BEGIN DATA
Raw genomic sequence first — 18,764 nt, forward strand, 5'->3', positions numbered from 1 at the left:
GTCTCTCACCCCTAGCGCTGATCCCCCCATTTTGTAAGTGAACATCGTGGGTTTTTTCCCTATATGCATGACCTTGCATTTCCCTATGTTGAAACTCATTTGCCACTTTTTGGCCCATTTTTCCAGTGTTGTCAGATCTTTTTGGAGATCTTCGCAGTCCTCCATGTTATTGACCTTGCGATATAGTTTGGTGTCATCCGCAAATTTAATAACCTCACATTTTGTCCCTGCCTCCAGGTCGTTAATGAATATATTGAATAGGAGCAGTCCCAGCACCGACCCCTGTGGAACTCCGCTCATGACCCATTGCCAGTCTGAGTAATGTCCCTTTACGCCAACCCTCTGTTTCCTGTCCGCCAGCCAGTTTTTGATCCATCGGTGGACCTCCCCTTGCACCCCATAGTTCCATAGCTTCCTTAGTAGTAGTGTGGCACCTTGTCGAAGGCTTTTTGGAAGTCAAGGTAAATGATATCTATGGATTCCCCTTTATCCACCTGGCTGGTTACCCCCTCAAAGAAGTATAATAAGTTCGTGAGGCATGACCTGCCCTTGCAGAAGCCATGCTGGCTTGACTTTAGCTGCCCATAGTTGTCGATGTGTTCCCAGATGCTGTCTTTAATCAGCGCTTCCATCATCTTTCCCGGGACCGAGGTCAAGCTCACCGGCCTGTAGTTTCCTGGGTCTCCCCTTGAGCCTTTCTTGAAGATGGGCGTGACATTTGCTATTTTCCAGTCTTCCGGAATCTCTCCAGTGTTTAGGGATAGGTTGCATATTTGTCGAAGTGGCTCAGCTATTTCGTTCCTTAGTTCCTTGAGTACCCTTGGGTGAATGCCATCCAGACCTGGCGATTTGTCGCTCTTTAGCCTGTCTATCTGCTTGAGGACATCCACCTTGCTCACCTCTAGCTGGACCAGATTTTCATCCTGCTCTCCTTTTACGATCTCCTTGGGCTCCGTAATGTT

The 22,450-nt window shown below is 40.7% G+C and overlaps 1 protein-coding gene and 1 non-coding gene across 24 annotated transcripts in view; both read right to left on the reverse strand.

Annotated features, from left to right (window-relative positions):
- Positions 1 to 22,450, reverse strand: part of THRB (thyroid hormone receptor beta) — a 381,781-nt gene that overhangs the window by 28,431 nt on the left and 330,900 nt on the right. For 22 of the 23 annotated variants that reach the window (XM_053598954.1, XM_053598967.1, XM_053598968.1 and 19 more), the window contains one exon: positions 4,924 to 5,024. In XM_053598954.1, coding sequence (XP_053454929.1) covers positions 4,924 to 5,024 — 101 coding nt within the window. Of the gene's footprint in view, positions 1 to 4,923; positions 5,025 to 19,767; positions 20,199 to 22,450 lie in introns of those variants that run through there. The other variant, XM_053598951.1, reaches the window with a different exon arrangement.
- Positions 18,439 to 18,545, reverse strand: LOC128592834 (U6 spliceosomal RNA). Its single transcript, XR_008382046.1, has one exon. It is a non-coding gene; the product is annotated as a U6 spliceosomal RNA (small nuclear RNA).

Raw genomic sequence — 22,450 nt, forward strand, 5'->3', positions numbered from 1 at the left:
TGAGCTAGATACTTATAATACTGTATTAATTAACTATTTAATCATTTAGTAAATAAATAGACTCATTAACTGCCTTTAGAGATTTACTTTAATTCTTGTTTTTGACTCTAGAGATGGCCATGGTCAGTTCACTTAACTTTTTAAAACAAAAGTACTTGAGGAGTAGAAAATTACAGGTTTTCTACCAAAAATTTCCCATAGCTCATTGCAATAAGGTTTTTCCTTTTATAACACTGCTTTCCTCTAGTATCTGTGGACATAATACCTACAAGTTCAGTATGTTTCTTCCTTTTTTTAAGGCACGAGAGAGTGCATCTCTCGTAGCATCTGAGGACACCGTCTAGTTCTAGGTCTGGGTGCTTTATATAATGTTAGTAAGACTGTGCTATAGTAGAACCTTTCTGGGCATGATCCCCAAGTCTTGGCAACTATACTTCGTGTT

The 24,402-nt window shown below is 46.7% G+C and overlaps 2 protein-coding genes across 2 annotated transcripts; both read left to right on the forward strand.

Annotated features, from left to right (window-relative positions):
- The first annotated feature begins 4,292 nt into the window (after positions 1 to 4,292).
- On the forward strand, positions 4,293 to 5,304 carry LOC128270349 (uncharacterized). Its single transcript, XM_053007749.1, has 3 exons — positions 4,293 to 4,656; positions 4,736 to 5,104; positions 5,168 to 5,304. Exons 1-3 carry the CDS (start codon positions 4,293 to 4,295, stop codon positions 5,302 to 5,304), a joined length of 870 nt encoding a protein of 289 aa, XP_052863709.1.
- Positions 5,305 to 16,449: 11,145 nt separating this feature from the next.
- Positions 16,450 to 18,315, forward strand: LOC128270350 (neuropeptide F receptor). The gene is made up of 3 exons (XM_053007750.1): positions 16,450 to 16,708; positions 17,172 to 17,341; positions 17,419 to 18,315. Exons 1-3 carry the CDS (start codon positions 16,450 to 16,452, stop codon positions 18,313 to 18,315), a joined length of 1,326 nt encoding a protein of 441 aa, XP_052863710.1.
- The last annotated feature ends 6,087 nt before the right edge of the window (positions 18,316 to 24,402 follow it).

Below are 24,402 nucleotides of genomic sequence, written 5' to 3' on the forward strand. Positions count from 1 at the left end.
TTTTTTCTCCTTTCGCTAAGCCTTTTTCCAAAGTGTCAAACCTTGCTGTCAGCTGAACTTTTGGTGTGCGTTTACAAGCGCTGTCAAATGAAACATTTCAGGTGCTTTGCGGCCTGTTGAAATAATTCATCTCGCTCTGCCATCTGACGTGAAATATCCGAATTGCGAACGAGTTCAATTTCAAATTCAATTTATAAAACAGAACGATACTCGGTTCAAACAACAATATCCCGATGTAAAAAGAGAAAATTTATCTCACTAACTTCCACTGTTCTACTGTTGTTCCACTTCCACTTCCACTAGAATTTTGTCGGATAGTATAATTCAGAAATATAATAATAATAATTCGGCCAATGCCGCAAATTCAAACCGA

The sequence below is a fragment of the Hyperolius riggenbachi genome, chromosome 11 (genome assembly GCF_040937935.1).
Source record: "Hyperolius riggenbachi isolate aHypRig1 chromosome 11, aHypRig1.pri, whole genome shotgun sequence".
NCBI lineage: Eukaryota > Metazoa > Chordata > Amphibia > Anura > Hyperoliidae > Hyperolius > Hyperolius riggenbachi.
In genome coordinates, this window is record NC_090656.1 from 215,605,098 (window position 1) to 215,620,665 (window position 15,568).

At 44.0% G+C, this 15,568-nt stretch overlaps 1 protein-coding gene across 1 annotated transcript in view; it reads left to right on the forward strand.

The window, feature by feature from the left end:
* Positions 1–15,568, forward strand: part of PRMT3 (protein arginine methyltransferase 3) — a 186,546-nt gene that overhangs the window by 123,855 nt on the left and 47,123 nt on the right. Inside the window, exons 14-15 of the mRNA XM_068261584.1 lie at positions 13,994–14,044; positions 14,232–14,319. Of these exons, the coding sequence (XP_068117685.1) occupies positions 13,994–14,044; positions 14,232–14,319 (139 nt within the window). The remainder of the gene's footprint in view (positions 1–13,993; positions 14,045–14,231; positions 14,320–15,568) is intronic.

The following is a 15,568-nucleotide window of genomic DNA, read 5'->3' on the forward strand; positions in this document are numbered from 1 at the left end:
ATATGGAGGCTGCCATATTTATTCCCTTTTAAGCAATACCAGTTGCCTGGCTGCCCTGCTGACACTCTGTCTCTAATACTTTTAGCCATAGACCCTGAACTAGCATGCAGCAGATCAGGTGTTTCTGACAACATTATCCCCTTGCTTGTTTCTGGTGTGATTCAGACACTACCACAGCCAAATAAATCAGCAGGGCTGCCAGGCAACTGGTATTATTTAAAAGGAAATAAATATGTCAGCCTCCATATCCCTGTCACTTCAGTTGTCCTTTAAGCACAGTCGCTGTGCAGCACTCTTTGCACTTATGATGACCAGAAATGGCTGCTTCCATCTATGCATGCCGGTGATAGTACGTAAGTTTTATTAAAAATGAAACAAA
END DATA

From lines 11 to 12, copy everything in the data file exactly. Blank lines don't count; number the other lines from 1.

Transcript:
- The first annotated feature begins 4,292 nt into the window (after positions 1 to 4,292).
- On the forward strand, positions 4,293 to 5,304 carry LOC128270349 (uncharacterized). Its single transcript, XM_053007749.1, has 3 exons — positions 4,293 to 4,656; positions 4,736 to 5,104; positions 5,168 to 5,304. Exons 1-3 carry the CDS (start codon positions 4,293 to 4,295, stop codon positions 5,302 to 5,304), a joined length of 870 nt encoding a protein of 289 aa, XP_052863709.1.